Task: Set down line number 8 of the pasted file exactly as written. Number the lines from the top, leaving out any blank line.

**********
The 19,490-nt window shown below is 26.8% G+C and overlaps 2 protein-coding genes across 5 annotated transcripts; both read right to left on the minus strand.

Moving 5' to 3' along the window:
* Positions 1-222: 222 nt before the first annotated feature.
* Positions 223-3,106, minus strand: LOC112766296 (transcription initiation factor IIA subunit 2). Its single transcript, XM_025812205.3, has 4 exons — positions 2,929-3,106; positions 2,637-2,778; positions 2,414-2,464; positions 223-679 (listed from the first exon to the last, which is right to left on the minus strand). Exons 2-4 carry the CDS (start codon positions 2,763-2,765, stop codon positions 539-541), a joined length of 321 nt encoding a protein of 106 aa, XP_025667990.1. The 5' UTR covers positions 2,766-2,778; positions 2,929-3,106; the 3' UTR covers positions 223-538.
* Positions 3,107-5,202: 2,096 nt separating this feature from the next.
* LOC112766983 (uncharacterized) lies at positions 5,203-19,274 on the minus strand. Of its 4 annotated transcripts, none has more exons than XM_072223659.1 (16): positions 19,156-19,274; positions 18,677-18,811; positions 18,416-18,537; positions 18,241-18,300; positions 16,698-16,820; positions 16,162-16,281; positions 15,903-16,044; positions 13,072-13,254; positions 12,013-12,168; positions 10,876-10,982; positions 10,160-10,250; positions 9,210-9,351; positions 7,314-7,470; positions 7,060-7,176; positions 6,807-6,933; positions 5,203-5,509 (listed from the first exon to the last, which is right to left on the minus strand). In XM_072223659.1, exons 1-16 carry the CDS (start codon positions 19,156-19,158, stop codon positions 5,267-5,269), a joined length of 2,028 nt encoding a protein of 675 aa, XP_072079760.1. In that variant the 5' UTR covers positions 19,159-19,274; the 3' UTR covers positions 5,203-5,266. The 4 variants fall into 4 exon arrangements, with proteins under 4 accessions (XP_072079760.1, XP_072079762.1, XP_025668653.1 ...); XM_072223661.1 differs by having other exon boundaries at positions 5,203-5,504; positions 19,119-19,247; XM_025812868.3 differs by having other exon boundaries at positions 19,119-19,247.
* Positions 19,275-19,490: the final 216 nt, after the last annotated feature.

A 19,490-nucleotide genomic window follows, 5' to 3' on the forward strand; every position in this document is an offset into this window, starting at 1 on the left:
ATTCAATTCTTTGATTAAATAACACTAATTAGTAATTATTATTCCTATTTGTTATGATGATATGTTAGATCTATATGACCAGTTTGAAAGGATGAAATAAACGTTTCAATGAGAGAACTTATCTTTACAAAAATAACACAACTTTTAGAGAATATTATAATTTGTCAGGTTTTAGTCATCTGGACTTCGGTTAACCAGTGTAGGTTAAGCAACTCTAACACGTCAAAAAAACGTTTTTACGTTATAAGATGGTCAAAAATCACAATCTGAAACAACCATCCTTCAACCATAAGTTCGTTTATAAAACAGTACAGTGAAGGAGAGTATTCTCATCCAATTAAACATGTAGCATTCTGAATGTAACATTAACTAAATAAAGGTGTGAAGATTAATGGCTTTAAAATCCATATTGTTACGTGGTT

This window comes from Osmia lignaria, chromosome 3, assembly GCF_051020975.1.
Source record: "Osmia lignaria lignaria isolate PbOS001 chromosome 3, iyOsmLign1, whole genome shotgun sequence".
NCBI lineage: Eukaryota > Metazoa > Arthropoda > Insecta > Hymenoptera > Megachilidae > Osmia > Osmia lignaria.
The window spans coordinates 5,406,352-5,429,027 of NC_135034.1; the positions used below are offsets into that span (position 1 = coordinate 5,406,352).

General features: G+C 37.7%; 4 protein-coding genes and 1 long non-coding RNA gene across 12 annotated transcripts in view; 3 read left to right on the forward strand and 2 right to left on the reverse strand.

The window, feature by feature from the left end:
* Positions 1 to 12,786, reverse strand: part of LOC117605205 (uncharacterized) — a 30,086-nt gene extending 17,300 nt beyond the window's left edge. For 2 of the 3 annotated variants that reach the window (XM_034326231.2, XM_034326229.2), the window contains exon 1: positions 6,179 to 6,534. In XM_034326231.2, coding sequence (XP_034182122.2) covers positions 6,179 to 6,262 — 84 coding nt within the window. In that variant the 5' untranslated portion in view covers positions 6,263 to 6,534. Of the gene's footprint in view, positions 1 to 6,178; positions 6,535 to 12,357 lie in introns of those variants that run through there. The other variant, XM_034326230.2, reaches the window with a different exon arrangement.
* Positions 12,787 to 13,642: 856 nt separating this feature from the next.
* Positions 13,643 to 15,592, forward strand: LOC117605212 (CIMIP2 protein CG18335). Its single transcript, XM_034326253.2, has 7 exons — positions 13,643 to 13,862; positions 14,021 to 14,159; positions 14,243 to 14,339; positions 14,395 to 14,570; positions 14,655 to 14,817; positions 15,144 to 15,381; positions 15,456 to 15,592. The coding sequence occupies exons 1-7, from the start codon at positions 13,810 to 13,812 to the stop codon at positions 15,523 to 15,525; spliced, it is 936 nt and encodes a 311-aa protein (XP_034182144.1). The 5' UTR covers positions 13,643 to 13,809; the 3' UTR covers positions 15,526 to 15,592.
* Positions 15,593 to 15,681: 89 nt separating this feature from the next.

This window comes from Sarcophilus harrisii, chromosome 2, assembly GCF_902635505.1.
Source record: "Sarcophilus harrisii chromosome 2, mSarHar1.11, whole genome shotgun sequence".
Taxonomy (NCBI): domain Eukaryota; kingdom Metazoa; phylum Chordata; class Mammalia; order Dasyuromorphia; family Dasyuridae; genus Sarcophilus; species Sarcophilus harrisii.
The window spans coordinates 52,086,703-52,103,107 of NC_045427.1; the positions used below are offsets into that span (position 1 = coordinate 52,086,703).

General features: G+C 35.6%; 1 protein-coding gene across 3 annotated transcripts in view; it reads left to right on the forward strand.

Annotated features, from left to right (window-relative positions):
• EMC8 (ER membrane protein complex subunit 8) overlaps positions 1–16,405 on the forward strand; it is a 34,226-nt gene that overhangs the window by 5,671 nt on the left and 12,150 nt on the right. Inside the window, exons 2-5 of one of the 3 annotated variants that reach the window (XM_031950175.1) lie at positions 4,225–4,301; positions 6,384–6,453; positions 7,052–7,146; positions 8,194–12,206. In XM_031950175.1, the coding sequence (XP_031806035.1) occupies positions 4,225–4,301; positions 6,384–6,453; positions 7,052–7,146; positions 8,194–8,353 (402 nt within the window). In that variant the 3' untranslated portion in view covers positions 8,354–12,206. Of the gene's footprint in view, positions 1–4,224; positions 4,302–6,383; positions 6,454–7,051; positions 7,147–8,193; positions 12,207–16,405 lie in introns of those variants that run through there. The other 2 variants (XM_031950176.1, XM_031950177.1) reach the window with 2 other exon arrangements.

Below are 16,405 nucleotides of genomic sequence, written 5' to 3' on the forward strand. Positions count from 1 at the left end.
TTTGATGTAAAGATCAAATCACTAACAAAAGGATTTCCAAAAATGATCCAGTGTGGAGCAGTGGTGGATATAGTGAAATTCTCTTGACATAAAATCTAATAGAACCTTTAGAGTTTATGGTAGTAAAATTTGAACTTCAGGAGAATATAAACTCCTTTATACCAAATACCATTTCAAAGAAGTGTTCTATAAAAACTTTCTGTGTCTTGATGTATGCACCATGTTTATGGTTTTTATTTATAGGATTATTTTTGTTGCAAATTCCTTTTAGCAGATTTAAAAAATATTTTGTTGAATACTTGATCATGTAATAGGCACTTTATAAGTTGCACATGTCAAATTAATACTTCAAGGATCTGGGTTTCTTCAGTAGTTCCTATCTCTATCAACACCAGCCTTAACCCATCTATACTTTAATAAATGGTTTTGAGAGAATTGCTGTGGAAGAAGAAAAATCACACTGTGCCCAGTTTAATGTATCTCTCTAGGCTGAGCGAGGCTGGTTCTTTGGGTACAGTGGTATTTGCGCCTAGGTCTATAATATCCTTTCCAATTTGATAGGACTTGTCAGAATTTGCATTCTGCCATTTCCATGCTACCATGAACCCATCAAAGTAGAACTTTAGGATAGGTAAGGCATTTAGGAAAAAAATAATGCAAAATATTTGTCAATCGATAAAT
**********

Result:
A 19,490-nucleotide genomic window follows, 5' to 3' on the forward strand; every position in this document is an offset into this window, starting at 1 on the left: